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  4. says

    I love these flog a pros!

    I’ve already rewritten the opening of my WIP three times and edited it at least as many… and I’m still not completely happy with it.

    It frequently seems to me that once an author has a following, they let a lot of things slide–things we beginners cannot get away with. I suppose that’s only fair; they have already paid their dues.

    But I’d like to think that my writing would get better with each novel, not lazier/resting on my laurels. That is my goal. I want to write scenes and characters, use language in ways that excite me, as well as my readers.

    I found this beginning dull and uninspired as well.

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  5. says

    “They found Seth Hubbard in the general area where he had promised to be, though not exactly in the condition expected. He was at the end of a rope, six feet off the ground and twisting slightly in the wind.”

    Great opening from Grisham’s new novel “Sycamore Row”. Spare, simple prose that (aside from the cliche) makes you gasp a bit, and hooked, read on.

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    • says

      That’s a dynamite opener. However, I’ve found Grisham to be, well, uneven. Sometimes a strong opening deteriorates into backstory and exposition, sometimes it launches a great story.

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  6. says

    I agree, Ray. In addition to your peeves, a few of mine:
    • His need to put the anemic word “there” in italics feels like a flag to me—a signal he should have gone back and been clearer.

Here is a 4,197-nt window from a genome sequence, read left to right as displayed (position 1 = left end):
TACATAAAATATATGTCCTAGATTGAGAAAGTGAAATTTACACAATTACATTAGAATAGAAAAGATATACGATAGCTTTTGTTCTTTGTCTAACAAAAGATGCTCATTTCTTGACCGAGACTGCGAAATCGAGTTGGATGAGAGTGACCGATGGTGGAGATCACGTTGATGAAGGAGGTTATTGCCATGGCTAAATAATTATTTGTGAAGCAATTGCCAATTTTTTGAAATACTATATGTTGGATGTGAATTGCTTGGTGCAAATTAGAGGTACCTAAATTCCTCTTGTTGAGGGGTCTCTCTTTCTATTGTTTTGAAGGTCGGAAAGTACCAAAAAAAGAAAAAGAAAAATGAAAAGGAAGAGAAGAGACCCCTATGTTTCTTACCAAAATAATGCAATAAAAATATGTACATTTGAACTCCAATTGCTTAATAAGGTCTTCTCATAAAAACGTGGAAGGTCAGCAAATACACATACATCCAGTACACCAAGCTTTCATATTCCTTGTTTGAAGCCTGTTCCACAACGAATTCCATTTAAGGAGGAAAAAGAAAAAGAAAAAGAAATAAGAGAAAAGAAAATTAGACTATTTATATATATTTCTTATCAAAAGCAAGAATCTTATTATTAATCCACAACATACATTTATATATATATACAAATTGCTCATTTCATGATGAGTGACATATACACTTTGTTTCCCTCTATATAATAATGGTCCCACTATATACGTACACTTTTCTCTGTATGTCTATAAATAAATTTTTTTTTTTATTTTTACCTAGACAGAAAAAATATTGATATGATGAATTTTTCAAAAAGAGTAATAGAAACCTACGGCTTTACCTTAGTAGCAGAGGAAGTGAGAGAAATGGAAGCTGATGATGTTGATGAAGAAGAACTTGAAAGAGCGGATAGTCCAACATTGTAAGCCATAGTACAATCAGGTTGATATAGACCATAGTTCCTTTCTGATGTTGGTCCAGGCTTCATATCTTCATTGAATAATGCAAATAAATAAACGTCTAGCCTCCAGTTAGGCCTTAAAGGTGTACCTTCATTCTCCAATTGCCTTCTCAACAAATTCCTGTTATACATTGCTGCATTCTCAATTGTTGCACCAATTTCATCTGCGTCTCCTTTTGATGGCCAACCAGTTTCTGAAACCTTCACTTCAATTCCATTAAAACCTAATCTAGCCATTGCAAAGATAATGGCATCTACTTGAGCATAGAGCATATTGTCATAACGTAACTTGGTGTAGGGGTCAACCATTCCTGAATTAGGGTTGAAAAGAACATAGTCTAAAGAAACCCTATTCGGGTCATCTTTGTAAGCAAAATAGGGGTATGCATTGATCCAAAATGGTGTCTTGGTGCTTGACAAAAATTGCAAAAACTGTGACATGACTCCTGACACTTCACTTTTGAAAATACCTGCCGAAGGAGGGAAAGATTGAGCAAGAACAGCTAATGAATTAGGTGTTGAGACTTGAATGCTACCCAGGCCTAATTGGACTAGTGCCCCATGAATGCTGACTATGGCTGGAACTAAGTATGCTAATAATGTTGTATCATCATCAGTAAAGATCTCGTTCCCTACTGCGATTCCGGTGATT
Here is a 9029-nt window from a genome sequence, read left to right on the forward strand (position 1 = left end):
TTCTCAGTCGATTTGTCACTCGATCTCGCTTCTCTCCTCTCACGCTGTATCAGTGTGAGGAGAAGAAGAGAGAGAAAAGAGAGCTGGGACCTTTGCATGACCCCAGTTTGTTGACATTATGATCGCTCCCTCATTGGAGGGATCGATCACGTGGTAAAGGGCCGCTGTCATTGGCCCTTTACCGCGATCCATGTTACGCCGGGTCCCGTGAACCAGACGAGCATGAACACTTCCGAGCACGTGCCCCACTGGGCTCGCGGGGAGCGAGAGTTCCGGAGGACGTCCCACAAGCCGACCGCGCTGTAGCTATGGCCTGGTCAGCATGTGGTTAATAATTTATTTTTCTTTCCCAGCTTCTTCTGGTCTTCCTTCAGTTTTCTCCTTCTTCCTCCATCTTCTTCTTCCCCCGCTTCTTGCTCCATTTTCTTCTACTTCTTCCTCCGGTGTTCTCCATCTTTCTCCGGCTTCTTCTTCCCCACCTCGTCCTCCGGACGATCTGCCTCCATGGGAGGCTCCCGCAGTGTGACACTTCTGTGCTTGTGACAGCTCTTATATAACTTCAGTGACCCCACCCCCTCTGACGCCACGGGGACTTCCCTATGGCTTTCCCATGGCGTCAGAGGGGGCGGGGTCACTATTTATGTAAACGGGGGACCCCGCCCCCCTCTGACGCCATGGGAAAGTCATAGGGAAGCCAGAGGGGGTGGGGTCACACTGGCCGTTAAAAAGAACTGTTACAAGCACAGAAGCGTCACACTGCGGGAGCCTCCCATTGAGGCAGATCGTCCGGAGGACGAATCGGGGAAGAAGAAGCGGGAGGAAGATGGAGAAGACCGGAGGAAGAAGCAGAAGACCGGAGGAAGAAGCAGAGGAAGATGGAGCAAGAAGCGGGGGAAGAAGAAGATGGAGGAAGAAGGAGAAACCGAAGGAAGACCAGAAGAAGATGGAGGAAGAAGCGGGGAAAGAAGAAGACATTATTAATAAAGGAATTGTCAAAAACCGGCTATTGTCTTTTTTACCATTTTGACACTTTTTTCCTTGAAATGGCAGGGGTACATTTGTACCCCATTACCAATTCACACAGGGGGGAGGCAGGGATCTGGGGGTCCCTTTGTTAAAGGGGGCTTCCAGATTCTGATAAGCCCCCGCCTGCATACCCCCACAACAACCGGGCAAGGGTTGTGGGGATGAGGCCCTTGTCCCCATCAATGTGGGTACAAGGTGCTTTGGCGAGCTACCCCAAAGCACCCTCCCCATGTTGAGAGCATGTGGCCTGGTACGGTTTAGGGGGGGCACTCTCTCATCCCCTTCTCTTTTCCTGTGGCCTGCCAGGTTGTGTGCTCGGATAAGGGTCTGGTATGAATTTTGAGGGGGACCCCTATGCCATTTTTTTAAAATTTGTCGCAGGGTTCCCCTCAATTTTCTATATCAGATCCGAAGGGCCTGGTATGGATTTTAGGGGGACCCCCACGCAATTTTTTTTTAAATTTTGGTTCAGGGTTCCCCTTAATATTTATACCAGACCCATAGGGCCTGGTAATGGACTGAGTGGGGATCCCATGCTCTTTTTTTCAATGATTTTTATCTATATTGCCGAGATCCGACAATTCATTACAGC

• The glance leads to the stereotypical rookie desire to give a tour, which is never interesting in and of itself. Showing the security measures the character had to take to show up at the office, although still low-tension, would have been better.

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  7. Lori Owen says

    I found myself skimming the 17 lines. I had to go back and actually reread it. If I had not known the author’s work, I may have only given it one more page. I guess my problem is that I give most writers 2 or 3 pages to get me hooked. There was nothing interesting to get me hooked other then the title and the author.

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  8. Ronda Roaring says

    I have to agree with you, Ray, and with all the people who have commented up to this point. I’ve read many of Baldacci’s novels and enjoyed them, I went back and re-read this piece and was disappointed by everything already mentioned, and I enjoyed Tony’s post of the beginning of Grisham’s new novel. Thanks, yet again, Ray, for posting these floggings. They’ve taught me that even veteran writers don’t always write the best stuff and could use the services of of a good editor.

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  9. says

    Good opening line, but the guy’s opinion seemed to shift, so the opener felt like an obvious gimmick. Then the paragraph “Jacobs briefly glanced” really slowed down for me. I skimmed it. So did the last paragraph snipped; coffee tastes aren’t interesting to me unless there is poison in the brew or he’s going to choke on it or use it as weapon. ;-)

    Jodi

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  10. says